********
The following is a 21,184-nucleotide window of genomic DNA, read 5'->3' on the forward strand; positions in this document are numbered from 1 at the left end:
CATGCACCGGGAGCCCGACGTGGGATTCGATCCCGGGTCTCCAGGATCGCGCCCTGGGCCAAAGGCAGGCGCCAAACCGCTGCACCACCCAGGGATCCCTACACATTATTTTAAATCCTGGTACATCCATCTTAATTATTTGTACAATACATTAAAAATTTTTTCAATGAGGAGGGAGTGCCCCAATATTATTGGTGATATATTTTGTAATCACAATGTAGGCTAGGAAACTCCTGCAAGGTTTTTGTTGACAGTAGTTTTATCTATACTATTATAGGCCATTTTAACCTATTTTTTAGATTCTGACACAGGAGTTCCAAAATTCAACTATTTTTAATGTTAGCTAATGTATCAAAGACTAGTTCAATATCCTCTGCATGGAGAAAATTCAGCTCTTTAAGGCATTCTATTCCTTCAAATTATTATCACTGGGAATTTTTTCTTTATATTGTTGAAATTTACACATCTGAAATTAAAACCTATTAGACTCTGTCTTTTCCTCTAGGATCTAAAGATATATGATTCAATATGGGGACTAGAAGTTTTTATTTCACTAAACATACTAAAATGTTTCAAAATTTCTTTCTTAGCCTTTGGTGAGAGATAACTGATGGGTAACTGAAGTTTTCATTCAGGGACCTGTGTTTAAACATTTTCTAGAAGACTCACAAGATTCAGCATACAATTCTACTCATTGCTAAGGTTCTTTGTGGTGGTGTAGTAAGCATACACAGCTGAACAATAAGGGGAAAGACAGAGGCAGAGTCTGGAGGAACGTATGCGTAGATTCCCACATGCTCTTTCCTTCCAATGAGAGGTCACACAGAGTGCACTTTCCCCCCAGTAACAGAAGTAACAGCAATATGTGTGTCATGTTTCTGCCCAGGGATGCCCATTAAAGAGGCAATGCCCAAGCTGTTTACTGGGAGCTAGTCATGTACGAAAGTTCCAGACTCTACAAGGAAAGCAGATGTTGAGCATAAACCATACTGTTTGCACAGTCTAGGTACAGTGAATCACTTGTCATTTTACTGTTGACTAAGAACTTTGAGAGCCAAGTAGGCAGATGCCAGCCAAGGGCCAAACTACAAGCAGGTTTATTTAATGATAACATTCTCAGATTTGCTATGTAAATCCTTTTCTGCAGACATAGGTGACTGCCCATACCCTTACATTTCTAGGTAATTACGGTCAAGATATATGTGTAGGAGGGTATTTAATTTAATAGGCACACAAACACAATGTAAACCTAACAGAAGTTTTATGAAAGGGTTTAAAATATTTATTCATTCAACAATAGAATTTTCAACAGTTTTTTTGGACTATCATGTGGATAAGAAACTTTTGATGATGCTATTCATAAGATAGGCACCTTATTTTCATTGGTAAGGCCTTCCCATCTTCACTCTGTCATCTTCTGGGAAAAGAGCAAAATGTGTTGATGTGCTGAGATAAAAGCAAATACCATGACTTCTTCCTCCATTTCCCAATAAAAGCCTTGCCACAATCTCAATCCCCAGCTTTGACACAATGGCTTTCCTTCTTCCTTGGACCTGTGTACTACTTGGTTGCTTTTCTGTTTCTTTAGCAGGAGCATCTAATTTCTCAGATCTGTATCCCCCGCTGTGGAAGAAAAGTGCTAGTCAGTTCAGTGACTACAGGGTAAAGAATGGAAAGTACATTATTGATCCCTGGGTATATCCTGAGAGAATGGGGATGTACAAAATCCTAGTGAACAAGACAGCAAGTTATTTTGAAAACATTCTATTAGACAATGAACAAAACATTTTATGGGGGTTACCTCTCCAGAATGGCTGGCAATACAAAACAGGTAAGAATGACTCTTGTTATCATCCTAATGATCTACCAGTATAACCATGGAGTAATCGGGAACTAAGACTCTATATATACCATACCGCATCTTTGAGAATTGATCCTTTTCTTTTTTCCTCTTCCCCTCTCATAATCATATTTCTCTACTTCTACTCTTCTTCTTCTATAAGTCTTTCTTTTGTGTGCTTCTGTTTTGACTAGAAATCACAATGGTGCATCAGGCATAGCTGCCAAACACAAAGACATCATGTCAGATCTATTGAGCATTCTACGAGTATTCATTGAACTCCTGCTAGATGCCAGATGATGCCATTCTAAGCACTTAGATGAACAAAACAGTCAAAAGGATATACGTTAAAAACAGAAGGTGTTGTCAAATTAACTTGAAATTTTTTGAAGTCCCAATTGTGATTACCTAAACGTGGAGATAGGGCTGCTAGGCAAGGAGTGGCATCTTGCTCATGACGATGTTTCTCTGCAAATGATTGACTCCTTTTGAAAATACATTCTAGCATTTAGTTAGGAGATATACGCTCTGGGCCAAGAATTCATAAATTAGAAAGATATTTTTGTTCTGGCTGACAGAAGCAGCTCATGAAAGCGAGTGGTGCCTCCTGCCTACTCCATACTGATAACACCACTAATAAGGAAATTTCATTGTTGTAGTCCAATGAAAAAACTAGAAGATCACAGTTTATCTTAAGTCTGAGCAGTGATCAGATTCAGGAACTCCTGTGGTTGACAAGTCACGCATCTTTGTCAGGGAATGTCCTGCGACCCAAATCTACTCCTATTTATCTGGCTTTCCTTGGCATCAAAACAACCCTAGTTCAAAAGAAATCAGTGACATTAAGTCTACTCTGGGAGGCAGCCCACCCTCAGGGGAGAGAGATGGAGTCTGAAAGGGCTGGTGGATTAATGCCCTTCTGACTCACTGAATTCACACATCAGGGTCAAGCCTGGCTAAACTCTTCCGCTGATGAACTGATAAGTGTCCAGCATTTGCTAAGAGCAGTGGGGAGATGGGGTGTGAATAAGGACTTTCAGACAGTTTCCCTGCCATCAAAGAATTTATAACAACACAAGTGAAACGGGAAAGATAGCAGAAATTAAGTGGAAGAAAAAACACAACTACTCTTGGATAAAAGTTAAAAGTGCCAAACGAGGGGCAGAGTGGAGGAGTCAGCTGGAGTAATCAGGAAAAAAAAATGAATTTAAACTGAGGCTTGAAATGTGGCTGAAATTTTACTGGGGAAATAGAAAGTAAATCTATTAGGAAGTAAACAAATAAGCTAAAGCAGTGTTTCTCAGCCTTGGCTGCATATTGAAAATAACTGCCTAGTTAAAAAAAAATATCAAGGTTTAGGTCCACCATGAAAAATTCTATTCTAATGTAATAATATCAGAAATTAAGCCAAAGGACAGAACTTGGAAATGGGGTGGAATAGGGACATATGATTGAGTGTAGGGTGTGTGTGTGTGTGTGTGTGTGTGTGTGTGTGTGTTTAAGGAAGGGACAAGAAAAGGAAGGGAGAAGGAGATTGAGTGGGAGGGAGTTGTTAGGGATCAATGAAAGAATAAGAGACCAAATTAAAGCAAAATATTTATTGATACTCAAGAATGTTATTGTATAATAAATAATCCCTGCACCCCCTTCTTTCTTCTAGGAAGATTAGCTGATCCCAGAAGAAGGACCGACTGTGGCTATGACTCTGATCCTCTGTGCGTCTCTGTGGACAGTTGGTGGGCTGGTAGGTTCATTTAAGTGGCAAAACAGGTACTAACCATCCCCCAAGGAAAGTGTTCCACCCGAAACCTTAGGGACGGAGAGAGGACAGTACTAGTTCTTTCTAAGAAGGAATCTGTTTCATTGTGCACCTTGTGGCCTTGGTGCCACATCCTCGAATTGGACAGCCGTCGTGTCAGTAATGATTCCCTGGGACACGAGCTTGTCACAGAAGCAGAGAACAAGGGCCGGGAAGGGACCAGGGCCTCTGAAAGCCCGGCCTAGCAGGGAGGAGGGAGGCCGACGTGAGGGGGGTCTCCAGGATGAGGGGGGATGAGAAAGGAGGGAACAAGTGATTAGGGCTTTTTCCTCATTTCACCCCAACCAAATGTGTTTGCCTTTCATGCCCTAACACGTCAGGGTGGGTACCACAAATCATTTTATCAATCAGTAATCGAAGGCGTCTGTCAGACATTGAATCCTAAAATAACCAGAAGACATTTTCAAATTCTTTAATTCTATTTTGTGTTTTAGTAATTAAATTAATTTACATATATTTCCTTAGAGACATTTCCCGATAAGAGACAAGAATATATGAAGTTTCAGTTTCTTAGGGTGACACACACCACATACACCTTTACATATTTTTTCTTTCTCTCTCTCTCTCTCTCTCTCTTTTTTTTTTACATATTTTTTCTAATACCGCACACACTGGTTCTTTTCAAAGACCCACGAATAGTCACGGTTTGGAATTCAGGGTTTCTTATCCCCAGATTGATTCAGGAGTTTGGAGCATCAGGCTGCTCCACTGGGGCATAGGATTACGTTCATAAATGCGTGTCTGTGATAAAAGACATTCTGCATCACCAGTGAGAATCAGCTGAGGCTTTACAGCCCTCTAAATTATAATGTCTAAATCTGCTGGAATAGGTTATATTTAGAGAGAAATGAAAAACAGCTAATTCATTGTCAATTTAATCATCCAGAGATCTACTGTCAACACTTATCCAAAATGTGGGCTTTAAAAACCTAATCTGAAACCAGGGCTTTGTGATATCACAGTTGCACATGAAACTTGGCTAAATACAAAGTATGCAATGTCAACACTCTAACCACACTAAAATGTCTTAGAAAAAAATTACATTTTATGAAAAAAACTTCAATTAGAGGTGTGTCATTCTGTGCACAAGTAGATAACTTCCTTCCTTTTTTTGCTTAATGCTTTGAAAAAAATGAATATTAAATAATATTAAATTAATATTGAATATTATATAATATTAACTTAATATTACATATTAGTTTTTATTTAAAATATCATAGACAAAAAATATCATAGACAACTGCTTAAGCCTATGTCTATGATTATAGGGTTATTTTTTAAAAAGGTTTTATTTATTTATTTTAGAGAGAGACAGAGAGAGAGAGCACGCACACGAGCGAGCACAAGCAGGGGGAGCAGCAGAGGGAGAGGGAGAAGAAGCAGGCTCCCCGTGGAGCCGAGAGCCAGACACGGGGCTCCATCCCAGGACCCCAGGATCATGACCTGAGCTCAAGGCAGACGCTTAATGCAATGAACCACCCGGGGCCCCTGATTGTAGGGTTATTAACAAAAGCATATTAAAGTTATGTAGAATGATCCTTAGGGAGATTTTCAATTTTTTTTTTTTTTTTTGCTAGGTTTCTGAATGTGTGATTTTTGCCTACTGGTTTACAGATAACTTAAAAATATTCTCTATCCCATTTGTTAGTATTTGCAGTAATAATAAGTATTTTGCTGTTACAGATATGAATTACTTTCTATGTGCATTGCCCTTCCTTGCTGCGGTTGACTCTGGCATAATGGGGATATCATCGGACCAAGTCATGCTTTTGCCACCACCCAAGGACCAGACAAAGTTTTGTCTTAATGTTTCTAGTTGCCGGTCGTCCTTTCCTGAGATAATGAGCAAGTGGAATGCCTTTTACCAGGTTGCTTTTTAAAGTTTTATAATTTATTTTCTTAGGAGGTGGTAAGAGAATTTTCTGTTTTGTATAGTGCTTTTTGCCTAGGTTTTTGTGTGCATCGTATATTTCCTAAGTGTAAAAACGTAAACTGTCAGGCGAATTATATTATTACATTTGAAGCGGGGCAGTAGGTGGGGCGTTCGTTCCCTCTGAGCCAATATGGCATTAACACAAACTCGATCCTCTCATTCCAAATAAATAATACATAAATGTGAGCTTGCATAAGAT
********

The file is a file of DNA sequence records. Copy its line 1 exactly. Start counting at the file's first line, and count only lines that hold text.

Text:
The following is a 21,184-nucleotide window of genomic DNA, read 5'->3' on the forward strand; positions in this document are numbered from 1 at the left end: